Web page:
From Dubai to Alotau

Late Grand Chief Sir Michael Somare. Retired Emirates Airlines Captain Timothy Narara recalled meeting the late Sir Michael.
Retired Emirates Airlines Captain Timothy Narara. – Nationalpic by KENNEDY BANI

FRIDAY, Feb 26, was a sad day for most people, whether Papua New Guineans or not, where our founding father Grand Chief Sir Michael Somare passed away.
This was also the day where I was on a duty travel to Gurney airport in Alotau, Milne Bay on board the Air Niugini Boeing 737 for its inaugural flight there.
The sad news did put a dark cloud over the event in Gurney. A minute of silence was observed before the occasion.
At Gurney, in the midst of all dignitaries who gathered, I spotted one of PNG’s great pilot, now retired Captain Timothy Narara or ‘Tico’.
I couldn’t go pass without an interview.
Narara is the first Papua New Guinean licensed to fly the Airbus A380, the largest passenger airliner in the world, for Emirates Airlines.
A proud Papua New Guinean and a great ambassador, I asked him about whether or not he had crossed path with the late Sir Michael.
“Yes in November 2005, Sir Michael Somare was on his way back from the Commonwealth Head of Governments Meeting in Malta with his entourage. I received a call from his then protocol officer and my relative, the late David Tauwaole.
“Basically they were transiting Dubai but the transit time was almost 40 hours and waiting at the terminal was out of the question for the Grand Chief.
“I called Emirates and they gave me a few rooms including a presidential suite they had in reserve for such occasions
“I also put together some vehicles for transportation of the entourage and organised a meet and greet with the PNG community where we had lunch.

Captain Timothy Narara in the cockpit of the Airbus A380. – Picture supplied

“The Grand Chief and I sat at the head of the table along with my brother, Granger and the head of Emirates Operations, Adel al Rehda who also attended on behalf of the Sheikh.
“The GC was genuinely grateful and was hoping there would be a possibility of an embassy in the United Arab Emirates in the future. Adel al Rehda echoed his sentiments.
“Since that meeting, the GC always paused and said hello to me and asked of my family whenever our paths crossed
“Such a great man,” Narara said.
Narara, who is from Esa’ala District of Milne Bay is back at his hometown, Alotau.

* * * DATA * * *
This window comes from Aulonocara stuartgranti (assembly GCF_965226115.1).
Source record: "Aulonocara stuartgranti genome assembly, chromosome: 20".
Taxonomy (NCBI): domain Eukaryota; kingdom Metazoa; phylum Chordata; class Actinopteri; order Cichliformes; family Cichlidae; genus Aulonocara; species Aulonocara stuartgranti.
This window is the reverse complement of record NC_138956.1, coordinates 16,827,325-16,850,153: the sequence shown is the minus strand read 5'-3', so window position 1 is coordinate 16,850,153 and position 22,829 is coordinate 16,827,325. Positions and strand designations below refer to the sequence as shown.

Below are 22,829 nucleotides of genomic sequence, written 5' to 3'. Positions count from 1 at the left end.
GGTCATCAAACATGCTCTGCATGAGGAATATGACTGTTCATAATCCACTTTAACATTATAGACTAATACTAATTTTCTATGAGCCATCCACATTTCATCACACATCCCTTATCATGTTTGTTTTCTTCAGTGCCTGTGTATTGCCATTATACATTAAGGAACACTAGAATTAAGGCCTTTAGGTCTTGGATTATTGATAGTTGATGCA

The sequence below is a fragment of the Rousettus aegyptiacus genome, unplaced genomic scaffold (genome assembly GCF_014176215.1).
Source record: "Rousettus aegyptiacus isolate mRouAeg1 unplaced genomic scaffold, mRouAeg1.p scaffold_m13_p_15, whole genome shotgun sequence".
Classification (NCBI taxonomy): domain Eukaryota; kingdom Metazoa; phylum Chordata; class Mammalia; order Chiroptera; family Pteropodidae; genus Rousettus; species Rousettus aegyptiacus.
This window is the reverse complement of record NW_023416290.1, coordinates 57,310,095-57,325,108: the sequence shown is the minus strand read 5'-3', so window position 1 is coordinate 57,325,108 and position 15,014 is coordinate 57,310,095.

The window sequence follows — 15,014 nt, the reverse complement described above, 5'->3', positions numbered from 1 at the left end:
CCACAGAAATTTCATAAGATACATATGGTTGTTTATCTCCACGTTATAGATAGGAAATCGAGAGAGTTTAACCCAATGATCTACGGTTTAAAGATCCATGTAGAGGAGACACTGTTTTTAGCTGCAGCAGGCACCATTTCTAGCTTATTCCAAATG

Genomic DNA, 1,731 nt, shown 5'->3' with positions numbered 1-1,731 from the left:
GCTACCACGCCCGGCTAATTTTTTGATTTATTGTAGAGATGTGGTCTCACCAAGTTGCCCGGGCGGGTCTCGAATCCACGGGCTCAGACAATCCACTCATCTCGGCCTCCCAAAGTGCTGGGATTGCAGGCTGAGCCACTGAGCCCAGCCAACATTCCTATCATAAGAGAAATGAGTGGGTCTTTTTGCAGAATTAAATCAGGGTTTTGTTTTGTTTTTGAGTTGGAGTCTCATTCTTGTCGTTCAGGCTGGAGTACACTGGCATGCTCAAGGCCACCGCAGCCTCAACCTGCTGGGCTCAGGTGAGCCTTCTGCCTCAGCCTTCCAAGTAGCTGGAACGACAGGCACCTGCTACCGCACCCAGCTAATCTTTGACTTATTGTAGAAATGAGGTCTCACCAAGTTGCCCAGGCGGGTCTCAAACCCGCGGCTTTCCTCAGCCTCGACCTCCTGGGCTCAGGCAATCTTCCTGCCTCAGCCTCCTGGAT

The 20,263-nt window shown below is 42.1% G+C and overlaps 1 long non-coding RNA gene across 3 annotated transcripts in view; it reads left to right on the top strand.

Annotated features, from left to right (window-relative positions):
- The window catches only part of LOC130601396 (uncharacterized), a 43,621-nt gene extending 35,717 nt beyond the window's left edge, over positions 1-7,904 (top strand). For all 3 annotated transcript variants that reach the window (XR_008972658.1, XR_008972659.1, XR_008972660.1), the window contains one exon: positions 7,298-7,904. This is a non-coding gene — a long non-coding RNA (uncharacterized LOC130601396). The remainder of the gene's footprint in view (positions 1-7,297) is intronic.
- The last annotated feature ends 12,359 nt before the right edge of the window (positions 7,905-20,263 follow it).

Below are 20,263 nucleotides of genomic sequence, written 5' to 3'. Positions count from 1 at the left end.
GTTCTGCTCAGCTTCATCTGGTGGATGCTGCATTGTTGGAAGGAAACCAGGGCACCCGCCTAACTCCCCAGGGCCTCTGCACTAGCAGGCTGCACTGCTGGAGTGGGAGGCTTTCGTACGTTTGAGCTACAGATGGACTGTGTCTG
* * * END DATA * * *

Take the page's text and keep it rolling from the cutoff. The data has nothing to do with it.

“After spending some 11 years with the PNG Defence Force and four years with Air Niugini, I went overseas to Dubai to fly for Emirates Airline.
“Flying for a foreign company gives you perspective and humbles you, knowing that there are a lot more smarter people out there. It encourages and gives you the drive to want to do better so as to match their knowledge or better.
“My 22 years in Emirates has allowed me to learn and adapt to new experiences and gave me the tools required for use in later life. I have gained considerable amount of exposure both by travel and by working for a very successful international airline.
“I knew I could not live there forever and that one day I would return to PNG to begin the next stage of my life of giving back.

Traditional dancers from Milne Bay wecoming and celebrating the arrival of the Boeing 737

“I returned with my wife and 18-year-old son in October last year. My son was supposed to be in University in Australia by then, but Covid-19 prevented that. My other two sons work and live in Dubai.
“We are based in Alotau, my home town, where I will begin the next stage of my life.
“My advice to the young generation is that all is not lost.
“I know there is a large gap in our education process and there are not many jobs out there. The truth is, there is a lot to be made in agriculture and trades. Remember, not everyone needs a lawyer or an accountant but everyone needs to eat and requires a handy man.
“While waiting for the government to roll out its initiatives in improving services, we should take the initiative to do something productive on our land and better our lives and prepare for our children.”
Narara said it was a boost for Milne Bay with the B737 inaugural flight to Gurney.
“It displays to the rest of the country that the government has realised the potential of Milne Bay and its need for a larger aircraft to cater for its requirements. Milne Bay is leading the way in tourism in the country and while Covid -19 has restricted that in some way, the Tourism Bureau is busy behind the scenes in anticipation for the return of normalcy.
“The fact that the B737 was flown in by two pilots of Milne Bay heritage, speaks volumes about the potential we have in producing some great professionals who can contribute effectively to the growth of the nation.”